WATCH GOV. BESHEAR IN THE PLAYER ABOVESevere winter weather is starting to wind down for some parts of the WLKY viewing area, but it will linger in others.Freezing rain, sleet, and snow continued overnight and into Thursday morning, amounting to significant ice accumulations. Most near and south of Louisville are in the ¼ to ½ inch range for ice totals. Louisville also got a quick dusting of snow.Kentucky Gov. Andy Beshear declared a State of Emergency Thursday due to the weather.Radar | Traffic map | Alerts | School changes While several warnings and advisories remain in effect until 7 p.m., it’s really just the southern area, like Bardstown and Shepherdsville, south of the Bluegrass Parkway, that will continue getting ice into the afternoon.By 5 a.m., the winter weather was already tapering off for northern communities, including Louisville. Some of those advisories could drop early, but short, isolated bursts of snow can’t be ruled out.But it’s important to note that just because the weather is wrapping up, doesn’t mean the ice is leaving. Temperatures are staying below freezing for all, making the ice, sleet and snow tough to melt. This means problems on the roads. Transportation and weather authorities are advising people not to travel during this period if they can avoid it. Untreated roads are specifically bad, and freezing rain tends to wash away salt, so use extra caution.By 9 a.m., only a few, non-major interstate crashes had been reported.In Louisville, roads have been getting treatment since Monday. The system also knocked out power for thousands. At 5 a.m., nearly 50,000 were reportedly without across the state. View current outages Many woke up to power lines and trees completely coated in ice.By Thursday afternoon, the system will finally pull eastward as drier skies take over for the entire area. Another light wintry mix could come Saturday and possibly another hit of wintry weather on Monday. Download the WLKY App on your phone for updates and potential changes to this forecast.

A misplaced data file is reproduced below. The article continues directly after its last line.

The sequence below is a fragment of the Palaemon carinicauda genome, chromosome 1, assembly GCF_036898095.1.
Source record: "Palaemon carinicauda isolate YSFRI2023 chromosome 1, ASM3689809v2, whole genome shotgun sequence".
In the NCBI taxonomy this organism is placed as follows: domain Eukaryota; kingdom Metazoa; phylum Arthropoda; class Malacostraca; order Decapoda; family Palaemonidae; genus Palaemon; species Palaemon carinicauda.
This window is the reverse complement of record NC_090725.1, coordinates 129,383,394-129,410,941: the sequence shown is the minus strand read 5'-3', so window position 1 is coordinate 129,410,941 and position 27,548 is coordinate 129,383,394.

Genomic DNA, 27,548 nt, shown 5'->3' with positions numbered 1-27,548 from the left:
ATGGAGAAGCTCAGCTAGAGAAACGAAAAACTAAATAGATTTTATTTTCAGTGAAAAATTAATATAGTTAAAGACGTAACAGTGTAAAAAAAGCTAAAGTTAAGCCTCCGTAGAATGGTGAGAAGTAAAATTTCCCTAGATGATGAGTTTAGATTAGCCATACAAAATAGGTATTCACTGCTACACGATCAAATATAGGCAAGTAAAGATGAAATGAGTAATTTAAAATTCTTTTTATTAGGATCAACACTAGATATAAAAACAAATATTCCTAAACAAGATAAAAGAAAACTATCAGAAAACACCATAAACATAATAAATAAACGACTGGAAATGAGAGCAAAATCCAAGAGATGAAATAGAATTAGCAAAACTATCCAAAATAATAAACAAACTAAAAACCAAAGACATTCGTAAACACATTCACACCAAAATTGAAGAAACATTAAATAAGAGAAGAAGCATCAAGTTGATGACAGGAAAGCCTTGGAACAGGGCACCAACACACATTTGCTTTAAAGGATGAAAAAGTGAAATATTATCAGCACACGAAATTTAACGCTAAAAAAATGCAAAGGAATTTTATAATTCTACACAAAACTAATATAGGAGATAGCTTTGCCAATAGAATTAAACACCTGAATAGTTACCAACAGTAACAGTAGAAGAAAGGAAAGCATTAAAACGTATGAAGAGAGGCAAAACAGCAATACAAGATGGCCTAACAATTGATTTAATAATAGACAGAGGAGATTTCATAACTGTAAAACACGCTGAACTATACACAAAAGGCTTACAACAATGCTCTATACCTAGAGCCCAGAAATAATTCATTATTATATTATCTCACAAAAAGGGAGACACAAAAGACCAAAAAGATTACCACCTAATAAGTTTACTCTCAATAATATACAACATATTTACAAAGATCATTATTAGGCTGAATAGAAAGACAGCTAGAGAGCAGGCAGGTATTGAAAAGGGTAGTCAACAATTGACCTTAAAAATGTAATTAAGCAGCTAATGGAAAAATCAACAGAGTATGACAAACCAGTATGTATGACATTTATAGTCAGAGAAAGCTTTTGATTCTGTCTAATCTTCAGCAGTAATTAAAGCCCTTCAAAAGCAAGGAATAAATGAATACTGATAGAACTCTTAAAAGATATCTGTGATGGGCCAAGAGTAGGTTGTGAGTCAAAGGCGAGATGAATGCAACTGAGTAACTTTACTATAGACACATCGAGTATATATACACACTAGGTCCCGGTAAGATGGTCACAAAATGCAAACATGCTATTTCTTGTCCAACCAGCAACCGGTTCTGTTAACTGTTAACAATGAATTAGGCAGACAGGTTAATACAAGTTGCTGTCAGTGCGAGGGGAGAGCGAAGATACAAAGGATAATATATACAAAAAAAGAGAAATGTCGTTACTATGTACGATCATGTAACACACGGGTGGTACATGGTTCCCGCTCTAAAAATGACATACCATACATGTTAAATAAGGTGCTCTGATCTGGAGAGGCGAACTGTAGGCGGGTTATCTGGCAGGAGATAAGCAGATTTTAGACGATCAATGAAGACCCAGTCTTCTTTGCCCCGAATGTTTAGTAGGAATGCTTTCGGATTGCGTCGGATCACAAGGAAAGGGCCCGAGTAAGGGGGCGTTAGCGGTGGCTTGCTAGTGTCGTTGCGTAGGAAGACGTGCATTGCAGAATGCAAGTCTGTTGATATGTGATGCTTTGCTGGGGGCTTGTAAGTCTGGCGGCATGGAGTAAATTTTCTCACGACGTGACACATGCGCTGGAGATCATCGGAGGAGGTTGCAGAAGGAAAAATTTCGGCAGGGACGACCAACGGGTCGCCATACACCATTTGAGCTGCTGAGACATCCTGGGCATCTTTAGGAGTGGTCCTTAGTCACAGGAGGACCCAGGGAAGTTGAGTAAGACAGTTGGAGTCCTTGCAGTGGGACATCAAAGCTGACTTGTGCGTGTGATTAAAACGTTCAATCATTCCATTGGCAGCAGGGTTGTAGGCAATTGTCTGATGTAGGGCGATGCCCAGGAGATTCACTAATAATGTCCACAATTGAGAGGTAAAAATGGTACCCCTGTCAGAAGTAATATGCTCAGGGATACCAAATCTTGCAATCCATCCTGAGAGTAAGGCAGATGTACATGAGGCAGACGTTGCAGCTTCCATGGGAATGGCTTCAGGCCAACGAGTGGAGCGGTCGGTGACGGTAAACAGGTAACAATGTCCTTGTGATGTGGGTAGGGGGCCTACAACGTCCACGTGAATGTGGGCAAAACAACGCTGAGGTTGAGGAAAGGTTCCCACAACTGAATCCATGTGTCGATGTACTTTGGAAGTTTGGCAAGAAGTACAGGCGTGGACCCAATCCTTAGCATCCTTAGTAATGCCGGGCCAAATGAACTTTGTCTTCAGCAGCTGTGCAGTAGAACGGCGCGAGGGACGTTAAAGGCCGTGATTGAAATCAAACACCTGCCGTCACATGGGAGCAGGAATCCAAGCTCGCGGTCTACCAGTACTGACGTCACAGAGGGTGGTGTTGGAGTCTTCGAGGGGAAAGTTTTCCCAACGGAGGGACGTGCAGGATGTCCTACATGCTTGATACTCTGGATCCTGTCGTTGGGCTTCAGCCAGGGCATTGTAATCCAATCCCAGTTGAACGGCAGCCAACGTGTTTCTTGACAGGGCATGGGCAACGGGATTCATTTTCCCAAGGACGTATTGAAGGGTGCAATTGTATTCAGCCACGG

WATCH GOV. BESHEAR IN THE PLAYER ABOVE

Severe winter weather is starting to wind down for some parts of the WLKY viewing area, but it will linger in others.

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Freezing rain, sleet, and snow continued overnight and into Thursday morning, amounting to significant ice accumulations. Most near and south of Louisville are in the ¼ to ½ inch range for ice totals. Louisville also got a quick dusting of snow.

Kentucky Gov. Andy Beshear declared a State of Emergency Thursday due to the weather.

Radar | Traffic map | Alerts | School changes

While several warnings and advisories remain in effect until 7 p.m., it’s really just the southern area, like Bardstown and Shepherdsville, south of the Bluegrass Parkway, that will continue getting ice into the afternoon.

By 5 a.m., the winter weather was already tapering off for northern communities, including Louisville. Some of those advisories could drop early, but short, isolated bursts of snow can’t be ruled out.

weather

Hearst Owned

But it’s important to note that just because the weather is wrapping up, doesn’t mean the ice is leaving. Temperatures are staying below freezing for all, making the ice, sleet and snow tough to melt.

This means problems on the roads. Transportation and weather authorities are advising people not to travel during this period if they can avoid it. Untreated roads are specifically bad, and freezing rain tends to wash away salt, so use extra caution.

By 9 a.m., only a few, non-major interstate crashes had been reported.

In Louisville, roads have been getting treatment since Monday.

The system also knocked out power for thousands. At 5 a.m., nearly 50,000 were reportedly without across the state. View current outages

Many woke up to power lines and trees completely coated in ice.

By Thursday afternoon, the system will finally pull eastward as drier skies take over for the entire area.

Another light wintry mix could come Saturday and possibly another hit of wintry weather on Monday.

weather

Hearst Owned

Download the WLKY App on your phone for updates and potential changes to this forecast.

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